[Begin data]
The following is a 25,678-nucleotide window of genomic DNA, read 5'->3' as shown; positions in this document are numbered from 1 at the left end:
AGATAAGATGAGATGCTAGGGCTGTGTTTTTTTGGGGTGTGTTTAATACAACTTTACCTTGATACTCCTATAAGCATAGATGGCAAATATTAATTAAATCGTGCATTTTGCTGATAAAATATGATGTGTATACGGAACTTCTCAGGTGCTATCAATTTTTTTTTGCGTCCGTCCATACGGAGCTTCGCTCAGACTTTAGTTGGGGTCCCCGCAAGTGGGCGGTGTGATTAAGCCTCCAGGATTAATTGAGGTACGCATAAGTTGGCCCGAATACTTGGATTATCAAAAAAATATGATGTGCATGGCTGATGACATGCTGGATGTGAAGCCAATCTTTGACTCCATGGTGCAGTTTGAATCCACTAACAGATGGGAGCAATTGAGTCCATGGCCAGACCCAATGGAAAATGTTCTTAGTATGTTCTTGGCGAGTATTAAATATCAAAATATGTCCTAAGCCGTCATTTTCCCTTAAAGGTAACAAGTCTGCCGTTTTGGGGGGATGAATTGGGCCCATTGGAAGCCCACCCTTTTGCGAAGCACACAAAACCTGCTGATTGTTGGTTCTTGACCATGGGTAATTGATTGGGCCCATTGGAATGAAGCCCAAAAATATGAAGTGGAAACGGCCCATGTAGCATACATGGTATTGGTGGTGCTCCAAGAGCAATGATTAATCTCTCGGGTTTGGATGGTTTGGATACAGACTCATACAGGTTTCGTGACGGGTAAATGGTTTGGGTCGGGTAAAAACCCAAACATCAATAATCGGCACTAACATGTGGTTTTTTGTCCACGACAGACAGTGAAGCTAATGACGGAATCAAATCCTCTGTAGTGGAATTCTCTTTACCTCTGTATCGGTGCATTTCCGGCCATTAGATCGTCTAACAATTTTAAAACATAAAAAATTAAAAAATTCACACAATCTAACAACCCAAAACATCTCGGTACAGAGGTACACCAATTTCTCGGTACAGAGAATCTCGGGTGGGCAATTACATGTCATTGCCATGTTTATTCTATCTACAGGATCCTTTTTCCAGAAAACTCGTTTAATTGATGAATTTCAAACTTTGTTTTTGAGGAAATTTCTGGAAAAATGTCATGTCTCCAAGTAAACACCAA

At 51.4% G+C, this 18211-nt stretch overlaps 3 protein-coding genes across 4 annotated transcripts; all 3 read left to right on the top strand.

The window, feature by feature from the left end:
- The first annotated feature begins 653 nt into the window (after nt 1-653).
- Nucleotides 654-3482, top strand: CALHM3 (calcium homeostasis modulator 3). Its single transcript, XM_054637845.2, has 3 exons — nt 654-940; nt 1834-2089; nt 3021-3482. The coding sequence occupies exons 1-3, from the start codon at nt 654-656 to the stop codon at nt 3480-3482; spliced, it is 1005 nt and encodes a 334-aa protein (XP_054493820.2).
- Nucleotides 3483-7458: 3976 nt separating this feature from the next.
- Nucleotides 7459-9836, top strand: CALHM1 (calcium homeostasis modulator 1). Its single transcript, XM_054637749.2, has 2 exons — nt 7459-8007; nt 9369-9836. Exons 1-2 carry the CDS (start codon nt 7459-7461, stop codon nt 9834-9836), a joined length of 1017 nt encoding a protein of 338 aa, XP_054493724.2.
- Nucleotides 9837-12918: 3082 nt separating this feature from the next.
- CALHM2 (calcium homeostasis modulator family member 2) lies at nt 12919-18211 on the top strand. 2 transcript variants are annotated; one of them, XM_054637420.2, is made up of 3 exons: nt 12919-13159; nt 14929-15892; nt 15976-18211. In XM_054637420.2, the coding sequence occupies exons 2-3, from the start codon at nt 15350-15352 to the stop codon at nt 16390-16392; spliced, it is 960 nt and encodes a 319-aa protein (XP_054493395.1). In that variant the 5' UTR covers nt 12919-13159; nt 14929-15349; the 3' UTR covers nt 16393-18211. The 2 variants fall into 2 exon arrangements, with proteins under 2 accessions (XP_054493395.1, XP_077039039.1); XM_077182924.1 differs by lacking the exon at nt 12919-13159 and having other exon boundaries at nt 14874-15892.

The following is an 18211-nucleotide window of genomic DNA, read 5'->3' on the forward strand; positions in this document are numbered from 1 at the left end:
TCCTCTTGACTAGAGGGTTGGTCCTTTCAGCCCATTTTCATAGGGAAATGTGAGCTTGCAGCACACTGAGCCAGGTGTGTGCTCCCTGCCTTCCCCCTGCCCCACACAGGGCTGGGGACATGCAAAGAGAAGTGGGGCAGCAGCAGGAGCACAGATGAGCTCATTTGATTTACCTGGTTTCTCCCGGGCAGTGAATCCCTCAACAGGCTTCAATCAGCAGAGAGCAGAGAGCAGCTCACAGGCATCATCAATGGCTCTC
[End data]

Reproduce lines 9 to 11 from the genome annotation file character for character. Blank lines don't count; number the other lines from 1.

- Nucleotides 9837-12918: 3082 nt separating this feature from the next.
- CALHM2 (calcium homeostasis modulator family member 2) lies at nt 12919-18211 on the top strand. 2 transcript variants are annotated; one of them, XM_054637420.2, is made up of 3 exons: nt 12919-13159; nt 14929-15892; nt 15976-18211. In XM_054637420.2, the coding sequence occupies exons 2-3, from the start codon at nt 15350-15352 to the stop codon at nt 16390-16392; spliced, it is 960 nt and encodes a 319-aa protein (XP_054493395.1). In that variant the 5' UTR covers nt 12919-13159; nt 14929-15349; the 3' UTR covers nt 16393-18211. The 2 variants fall into 2 exon arrangements, with proteins under 2 accessions (XP_054493395.1, XP_077039039.1); XM_077182924.1 differs by lacking the exon at nt 12919-13159 and having other exon boundaries at nt 14874-15892.

The following is an 18211-nucleotide window of genomic DNA, read 5'->3' on the forward strand; positions in this document are numbered from 1 at the left end: